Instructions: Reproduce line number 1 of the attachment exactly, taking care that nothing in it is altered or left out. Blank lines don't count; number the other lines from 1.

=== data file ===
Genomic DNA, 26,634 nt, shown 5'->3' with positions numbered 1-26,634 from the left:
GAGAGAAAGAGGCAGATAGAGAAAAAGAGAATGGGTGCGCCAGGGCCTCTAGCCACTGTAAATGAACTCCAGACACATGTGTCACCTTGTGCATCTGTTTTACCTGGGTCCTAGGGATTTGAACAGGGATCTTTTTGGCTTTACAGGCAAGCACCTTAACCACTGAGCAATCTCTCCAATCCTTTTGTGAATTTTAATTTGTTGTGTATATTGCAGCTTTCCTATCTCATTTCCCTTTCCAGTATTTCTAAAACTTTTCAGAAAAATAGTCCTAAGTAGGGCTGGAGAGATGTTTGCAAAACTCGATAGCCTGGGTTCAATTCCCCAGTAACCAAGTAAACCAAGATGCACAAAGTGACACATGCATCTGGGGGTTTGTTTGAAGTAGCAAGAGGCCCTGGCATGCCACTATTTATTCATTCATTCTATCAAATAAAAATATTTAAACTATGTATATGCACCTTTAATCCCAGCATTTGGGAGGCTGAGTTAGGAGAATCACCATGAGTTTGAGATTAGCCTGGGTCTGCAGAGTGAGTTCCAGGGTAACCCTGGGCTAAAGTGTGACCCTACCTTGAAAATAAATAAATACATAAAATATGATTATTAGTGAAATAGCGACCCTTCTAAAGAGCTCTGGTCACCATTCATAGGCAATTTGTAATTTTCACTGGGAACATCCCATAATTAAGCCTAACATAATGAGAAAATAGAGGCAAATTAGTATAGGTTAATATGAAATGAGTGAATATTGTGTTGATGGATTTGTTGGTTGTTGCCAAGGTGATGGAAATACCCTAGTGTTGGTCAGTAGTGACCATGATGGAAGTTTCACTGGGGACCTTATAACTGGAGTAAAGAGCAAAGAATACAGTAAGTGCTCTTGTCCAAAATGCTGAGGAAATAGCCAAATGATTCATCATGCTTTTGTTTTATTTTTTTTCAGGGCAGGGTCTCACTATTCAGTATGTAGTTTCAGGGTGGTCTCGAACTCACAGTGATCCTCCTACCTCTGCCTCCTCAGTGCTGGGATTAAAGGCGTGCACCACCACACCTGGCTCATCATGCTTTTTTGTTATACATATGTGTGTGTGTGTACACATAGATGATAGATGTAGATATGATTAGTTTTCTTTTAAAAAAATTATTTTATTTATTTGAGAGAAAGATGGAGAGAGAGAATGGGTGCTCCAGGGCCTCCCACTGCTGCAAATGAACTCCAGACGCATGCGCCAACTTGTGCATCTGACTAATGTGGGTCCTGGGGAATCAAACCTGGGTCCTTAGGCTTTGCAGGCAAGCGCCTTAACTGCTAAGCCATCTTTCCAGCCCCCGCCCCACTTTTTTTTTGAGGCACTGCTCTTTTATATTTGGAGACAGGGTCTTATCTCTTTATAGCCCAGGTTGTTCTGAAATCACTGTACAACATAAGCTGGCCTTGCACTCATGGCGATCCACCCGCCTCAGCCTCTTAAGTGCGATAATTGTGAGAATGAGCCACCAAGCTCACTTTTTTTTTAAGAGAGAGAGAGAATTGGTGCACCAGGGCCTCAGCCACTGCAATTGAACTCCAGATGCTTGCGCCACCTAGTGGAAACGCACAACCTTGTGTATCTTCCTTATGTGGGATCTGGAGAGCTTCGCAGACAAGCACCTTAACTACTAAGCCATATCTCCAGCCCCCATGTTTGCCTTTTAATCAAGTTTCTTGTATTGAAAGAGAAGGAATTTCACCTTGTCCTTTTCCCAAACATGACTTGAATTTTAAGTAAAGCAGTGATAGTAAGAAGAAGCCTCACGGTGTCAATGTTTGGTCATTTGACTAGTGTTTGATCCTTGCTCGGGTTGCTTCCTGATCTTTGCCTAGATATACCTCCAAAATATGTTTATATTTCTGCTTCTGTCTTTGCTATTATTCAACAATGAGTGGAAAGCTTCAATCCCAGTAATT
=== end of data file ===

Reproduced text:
Genomic DNA, 26,634 nt, shown 5'->3' with positions numbered 1-26,634 from the left: